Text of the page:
Tuesday, October 25, 2016

To PreTest or Not to PreTest

Over the past 15 years my opinion of the PreTest/PostTest has changed, particularly since the implementation of the SLO requirements we as PA Educators must fulfill. I used to think that a PreTest was a great way of measuring a starting point for a class ... assessing current knowledge and understanding before we get started for the course. This way I knew if there was anything that I could skip. I no longer believe this to be the case.

Why, you ask? Thank you for asking. There are a few reasons. First is the stress it puts on students who are already tested to the point of ridiculousness. I once heard George Bush justifying the NCLB testing by saying that if we are teaching the material, we should not be afraid of testing. But it's not about the teachers. School has never been about the teachers. It is supposed to be about what is best for the students. The simple fact is that testing causes stress for students. Testing after a lesson makes sense because will measure of what students learned. For most subjects testing before teaching the material is using valuable class time ineffectively.

In evaluating PreTest results, I have found that student knowledge of the material I teach varies widely. I teach courses that are not leveled meaning that I have every kind of student, from a non-verbal autistic student with a second-grade reading level to an Honors student who is taking college classes in the same class. Some of my courses include students from 9th grade through 12th grade, ranging in age from 13 to 20 years. As a result, my PreTest scores are not often helpful in modifying the curriculum.

Another reason I doubt the benefit of the PreTest/PostTest is the general attitude of students who take it. If you use Multiple Choice, True False, Matching, etc., many students do not even read the questions. They click through as quickly as they can to get it over with. I have actually had students score higher on the PreTest than the PostTest because they put no effort into either. Of course, some students approach these assignments with a much better attitude, but you still have to consider if this is the best use of your classroom time.

The primary reason I dislike the PreTest/PostTest is the stress it puts on students. Let me get back to PreTest/PostTest and the Pennsylvania SLO requirement. The SLO, or Student Learning Objective is a "Pennsylvania's new Educator Effectiveness System" (see more at PDE  or PSEA). As a classroom teacher, I am required to come up with an objective I want to measure. I design the assessment, I PreTest and measure the results. I then teach the material and give the assessment again (PostTest). I analyze the results. If student scores increase from PreTest to PostTest according to the measures I specified I expected when I wrote the SLO, it looks good. If student scores do not go up as much as I said they should, it does not look good.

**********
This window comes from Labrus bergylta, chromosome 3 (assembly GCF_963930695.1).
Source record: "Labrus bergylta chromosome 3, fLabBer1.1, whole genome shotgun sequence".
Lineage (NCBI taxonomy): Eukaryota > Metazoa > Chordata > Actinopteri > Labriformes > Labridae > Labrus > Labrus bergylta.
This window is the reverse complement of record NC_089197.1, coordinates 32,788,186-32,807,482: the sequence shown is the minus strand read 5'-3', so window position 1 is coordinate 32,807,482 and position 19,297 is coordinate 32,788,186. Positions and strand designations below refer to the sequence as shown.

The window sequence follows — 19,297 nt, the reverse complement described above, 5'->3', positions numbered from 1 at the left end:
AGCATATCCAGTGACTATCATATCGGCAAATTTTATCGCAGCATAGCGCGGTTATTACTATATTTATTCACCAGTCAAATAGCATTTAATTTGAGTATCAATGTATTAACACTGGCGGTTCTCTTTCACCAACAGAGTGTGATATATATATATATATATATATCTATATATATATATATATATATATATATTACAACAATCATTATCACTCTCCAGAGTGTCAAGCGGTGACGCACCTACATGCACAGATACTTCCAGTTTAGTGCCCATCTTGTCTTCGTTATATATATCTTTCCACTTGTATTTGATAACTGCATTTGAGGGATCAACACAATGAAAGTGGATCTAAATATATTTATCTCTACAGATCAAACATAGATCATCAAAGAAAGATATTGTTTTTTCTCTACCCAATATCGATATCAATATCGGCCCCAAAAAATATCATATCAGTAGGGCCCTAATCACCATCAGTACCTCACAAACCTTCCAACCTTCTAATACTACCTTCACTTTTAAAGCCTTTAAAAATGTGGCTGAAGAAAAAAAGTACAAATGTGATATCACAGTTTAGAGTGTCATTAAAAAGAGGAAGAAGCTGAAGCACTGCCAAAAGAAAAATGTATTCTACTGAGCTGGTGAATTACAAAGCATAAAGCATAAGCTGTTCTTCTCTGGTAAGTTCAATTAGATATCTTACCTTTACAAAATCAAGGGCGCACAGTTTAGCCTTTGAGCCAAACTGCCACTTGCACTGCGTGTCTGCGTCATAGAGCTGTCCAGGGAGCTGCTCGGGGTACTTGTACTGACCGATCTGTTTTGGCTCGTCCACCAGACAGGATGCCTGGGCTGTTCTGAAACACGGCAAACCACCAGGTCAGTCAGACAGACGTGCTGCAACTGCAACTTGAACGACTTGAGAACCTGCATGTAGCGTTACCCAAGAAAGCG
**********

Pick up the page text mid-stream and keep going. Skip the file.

Okay, in simple English now. I want students to do really bad on the PreTest so it looks like I taught them well. If their scores do not increase dramatically from PreTest to PostTest, I am not a good teacher. This affects my yearly evaluation. If the scores go up a lot from PreTest to PostTest, I look great. I hope you are keeping in mind while you read this that I wrote the SLO, I designed the assessments, I administered the assessments, and I analyzed the results. I'm not sayin', I'm just sayin'.

My solution ... when I introduce a lesson I lead whole class discussion about the material and simply ask students what they already know. This can be accomplished in a traditional sense where we all just talk to each other, or using an online forum or chat sessions. If you have students who do not feel comfortable speaking aloud in the classroom, the online approach may be the best choice. Either way, must simpler, a lot less work for me, and no stress! Furthermore, if provides an opportunity for the teacher to tie new material in with something students are already familiar with. That, my friend, is good pedagogy.

Wednesday, October 19, 2016

Effective Classroom Management

Effective Classroom Management

I have been teaching in K-12 classrooms for over 15 years. During this time, I have seen a great deal of classroom management and discipline policies that I would put in the category of "Epic Fail." When the techniques you use cause more disruption to the learning process than they relieve, it is obviously time to try something different. I am sharing some of what I know works.
  1. Make sure students know that they are a valued member of the class and the school community. Many students feel like an outsider, particularly if they don't have any friends in the class. Making them know that what they contribute will be valued encourages class participation, and when students are participating, they are staying on task. You can do this by greeting them at the door to acknowledge their presence, including them in class discussions, asking questions, etc. Also, encourage your students to ask questions. I tell my students the only "dumb" question is the one that you don't ask.

  2. Be respectful. Teachers can be the worse bullies in the classroom and not even realize it. Take care to correct students without "calling them out" in front of their peers. Singling out a student in a public way can cause a number of problems including:
    • putting a dent in the student-teacher relationship.
    • causing classmates to gang up on thestudent.
    • making the student feel less valued as a person.